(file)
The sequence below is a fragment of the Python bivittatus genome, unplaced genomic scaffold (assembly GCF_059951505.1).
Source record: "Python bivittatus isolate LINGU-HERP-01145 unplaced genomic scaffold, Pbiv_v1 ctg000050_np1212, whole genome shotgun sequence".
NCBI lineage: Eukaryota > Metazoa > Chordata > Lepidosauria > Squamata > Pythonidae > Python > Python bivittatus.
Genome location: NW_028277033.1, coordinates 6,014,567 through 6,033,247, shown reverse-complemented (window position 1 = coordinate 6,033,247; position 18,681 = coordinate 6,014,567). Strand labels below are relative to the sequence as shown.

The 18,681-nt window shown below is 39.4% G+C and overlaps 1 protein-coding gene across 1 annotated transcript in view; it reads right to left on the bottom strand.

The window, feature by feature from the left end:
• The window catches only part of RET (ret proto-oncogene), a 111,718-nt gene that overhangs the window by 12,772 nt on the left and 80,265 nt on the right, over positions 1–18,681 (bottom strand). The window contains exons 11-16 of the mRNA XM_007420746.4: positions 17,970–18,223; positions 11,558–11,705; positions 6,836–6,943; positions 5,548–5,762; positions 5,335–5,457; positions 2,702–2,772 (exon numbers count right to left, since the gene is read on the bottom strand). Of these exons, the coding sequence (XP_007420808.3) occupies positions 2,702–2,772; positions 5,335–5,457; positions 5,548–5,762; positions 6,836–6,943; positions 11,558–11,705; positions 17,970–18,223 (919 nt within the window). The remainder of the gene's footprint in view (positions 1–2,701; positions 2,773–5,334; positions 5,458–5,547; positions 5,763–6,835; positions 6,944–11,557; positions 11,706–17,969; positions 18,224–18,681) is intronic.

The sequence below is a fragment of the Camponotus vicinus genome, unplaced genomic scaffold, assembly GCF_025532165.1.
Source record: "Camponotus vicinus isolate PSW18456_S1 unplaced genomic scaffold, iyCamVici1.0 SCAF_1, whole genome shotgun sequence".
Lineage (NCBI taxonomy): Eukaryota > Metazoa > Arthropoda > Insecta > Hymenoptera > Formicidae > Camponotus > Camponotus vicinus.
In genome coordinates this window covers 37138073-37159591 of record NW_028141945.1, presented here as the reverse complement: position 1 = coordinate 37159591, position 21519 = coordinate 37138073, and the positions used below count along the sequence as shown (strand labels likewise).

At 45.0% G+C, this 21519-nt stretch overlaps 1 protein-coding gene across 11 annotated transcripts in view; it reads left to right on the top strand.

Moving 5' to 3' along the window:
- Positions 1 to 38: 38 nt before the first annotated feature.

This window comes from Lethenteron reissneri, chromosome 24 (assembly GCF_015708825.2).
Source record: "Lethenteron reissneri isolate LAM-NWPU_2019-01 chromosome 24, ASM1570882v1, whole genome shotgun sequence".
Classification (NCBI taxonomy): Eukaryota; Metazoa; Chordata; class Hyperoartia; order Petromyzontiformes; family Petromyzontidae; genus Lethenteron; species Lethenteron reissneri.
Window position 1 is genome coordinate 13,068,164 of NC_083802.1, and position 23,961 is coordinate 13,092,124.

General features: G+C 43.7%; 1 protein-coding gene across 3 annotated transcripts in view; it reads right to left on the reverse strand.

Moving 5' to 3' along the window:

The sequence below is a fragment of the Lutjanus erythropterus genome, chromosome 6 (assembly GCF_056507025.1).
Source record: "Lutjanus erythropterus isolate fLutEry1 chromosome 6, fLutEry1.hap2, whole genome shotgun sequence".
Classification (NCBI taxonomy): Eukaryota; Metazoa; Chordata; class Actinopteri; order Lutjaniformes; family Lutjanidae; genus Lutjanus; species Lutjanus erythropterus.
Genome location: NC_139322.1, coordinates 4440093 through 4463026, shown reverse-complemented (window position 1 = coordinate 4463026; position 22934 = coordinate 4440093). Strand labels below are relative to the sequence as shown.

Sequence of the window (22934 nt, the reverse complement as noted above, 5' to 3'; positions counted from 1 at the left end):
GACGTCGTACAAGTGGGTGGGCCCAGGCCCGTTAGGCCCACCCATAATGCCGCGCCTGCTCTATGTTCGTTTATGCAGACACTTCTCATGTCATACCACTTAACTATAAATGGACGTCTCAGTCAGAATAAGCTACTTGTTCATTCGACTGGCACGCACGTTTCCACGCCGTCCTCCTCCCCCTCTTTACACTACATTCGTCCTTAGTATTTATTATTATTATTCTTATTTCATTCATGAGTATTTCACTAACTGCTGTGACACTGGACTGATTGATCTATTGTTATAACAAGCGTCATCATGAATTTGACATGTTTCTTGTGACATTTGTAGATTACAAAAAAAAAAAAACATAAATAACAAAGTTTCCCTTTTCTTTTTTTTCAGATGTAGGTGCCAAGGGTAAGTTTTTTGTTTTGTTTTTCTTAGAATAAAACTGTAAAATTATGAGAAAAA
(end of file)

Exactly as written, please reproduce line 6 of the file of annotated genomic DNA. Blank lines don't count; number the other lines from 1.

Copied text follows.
The window, feature by feature from the left end: